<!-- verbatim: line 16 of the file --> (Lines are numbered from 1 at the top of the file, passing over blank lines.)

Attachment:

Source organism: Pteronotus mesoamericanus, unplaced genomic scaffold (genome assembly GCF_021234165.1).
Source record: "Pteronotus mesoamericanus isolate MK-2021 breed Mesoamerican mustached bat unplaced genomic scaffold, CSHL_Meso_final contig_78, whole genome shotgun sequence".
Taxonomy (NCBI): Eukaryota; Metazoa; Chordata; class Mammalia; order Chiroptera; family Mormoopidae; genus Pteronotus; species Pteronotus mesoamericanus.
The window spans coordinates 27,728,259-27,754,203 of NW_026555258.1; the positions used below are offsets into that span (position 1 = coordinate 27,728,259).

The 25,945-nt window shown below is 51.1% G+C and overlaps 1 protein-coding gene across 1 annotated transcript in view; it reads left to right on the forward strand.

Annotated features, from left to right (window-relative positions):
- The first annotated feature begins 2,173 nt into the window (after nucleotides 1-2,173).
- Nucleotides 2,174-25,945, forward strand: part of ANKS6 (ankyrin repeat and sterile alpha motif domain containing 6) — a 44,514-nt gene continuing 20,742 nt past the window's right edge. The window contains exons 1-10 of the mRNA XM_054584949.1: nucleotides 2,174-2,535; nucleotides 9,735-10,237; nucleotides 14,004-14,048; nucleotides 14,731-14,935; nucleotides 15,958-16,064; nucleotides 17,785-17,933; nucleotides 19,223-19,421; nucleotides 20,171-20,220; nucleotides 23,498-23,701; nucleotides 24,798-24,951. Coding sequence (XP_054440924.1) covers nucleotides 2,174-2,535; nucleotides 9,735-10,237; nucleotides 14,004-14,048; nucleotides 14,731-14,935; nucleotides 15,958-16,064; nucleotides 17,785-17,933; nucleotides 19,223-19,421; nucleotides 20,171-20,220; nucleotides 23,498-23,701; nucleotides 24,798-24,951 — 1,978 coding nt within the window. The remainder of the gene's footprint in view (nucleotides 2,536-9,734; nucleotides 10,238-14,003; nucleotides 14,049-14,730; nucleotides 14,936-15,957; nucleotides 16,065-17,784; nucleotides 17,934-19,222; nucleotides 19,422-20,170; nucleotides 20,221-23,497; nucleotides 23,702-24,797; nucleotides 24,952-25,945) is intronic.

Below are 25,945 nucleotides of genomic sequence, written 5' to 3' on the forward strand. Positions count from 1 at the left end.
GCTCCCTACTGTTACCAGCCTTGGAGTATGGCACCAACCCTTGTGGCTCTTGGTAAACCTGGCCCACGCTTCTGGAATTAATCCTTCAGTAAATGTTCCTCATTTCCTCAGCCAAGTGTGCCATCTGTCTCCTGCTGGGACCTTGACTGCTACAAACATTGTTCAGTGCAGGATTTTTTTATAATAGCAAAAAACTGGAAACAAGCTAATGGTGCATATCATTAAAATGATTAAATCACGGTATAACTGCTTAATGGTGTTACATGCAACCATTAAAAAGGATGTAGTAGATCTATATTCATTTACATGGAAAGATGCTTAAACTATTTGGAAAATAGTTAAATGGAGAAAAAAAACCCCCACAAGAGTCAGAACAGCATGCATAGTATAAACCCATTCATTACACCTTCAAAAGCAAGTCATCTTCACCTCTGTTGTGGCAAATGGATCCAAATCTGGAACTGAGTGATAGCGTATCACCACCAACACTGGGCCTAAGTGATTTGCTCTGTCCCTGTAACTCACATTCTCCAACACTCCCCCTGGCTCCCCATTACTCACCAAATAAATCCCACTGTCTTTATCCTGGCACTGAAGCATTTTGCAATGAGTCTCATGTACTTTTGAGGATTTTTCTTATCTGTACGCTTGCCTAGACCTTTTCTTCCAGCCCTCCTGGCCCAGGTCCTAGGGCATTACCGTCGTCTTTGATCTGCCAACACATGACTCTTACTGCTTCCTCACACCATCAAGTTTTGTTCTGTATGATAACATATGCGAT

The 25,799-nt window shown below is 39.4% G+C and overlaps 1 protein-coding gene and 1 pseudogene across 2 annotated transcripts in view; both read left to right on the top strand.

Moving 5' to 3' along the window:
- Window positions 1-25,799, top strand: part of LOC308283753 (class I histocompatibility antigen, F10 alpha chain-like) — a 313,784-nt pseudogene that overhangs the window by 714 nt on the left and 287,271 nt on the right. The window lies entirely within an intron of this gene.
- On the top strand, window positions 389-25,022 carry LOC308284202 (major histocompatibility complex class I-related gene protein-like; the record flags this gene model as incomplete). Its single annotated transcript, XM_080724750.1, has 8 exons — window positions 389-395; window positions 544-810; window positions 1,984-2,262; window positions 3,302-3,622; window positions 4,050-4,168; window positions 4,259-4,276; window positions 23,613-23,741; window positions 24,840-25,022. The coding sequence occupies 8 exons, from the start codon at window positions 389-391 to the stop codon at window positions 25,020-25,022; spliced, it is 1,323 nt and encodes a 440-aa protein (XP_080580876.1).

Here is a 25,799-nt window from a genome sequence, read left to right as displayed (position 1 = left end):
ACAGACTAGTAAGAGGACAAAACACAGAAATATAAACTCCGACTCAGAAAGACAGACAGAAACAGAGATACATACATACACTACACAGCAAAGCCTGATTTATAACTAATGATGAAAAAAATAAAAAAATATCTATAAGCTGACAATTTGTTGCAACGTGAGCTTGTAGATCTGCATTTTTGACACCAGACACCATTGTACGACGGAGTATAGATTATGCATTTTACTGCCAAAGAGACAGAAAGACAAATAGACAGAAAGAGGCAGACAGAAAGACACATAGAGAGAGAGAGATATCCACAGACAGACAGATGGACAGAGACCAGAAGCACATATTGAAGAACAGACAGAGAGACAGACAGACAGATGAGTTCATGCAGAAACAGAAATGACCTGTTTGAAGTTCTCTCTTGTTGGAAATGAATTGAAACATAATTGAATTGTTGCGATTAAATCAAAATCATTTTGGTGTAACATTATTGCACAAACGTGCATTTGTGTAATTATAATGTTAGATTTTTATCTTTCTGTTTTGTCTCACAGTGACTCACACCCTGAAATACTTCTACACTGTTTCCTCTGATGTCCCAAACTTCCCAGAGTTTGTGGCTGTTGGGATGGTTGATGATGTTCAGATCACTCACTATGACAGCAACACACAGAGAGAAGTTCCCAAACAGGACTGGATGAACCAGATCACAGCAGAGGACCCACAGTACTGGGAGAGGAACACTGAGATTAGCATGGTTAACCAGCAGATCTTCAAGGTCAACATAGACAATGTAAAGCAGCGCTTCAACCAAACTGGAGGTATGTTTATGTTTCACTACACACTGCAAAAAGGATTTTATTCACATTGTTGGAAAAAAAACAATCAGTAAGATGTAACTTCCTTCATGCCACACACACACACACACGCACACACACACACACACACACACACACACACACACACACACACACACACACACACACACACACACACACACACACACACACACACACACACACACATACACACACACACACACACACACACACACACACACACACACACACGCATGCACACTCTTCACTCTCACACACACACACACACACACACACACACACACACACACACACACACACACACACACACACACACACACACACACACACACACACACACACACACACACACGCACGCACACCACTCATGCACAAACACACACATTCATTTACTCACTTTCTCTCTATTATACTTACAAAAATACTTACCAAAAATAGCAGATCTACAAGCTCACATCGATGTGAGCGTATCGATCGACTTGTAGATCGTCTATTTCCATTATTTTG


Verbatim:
ACAGACTAGTAAGAGGACAAAACACAGAAATATAAACTCCGACTCAGAAAGACAGACAGAAACAGAGATACATACATACACTACACAGCAAAGCCTGATTTATAACTAATGATGAAAAAAATAAAAAAATATCTATAAGCTGACAATTTGTTGCAACGTGAGCTTGTAGATCTGCATTTTTGACACCAGACACCATTGTACGACGGAGTATAGATTATGCATTTTACTGCCAAAGAGACAGAAAGACAAATAGACAGAAAGAGGCAGACAGAAAGACACATAGAGAGAGAGAGATATCCACAGACAGACAGATGGACAGAGACCAGAAGCACATATTGAAGAACAGACAGAGAGACAGACAGACAGATGAGTTCATGCAGAAACAGAAATGACCTGTTTGAAGTTCTCTCTTGTTGGAAATGAATTGAAACATAATTGAATTGTTGCGATTAAATCAAAATCATTTTGGTGTAACATTATTGCACAAACGTGCATTTGTGTAATTATAATGTTAGATTTTTATCTTTCTGTTTTGTCTCACAGTGACTCACACCCTGAAATACTTCTACACTGTTTCCTCTGATGTCCCAAACTTCCCAGAGTTTGTGGCTGTTGGGATGGTTGATGATGTTCAGATCACTCACTATGACAGCAACACACAGAGAGAAGTTCCCAAACAGGACTGGATGAACCAGATCACAGCAGAGGACCCACAGTACTGGGAGAGGAACACTGAGATTAGCATGGTTAACCAGCAGATCTTCAAGGTCAACATAGACAATGTAAAGCAGCGCTTCAACCAAACTGGAGGTATGTTTATGTTTCACTACACACTGCAAAAAGGATTTTATTCACATTGTTGGAAAAAAAACAATCAGTAAGATGTAACTTCCTTCATGCCACACACACACACACACGCACACACACACACACACACACACACACACACACACACACACACACACACACACACACACACACACACACACACACACACACACACACACACACACATACACACACACACACACACACACACACACACACACACACACACACGCATGCACACTCTTCACTCTCACACACACACACACACACACACACACACACACACACACACACACACACACACACACACACACACACACACACACACACACACACACACACACACACACACGCACGCACACCACTCATGCACAAACACACACATTCATTTACTCACTTTCTCTCTATTATACTTACAAAAATACTTACCAAAAATAGCAGATCTACAAGCTCACATCGATGTGAGCGTATCGATCGACTTGTAGATCGTCTATTTCCATTATTTTG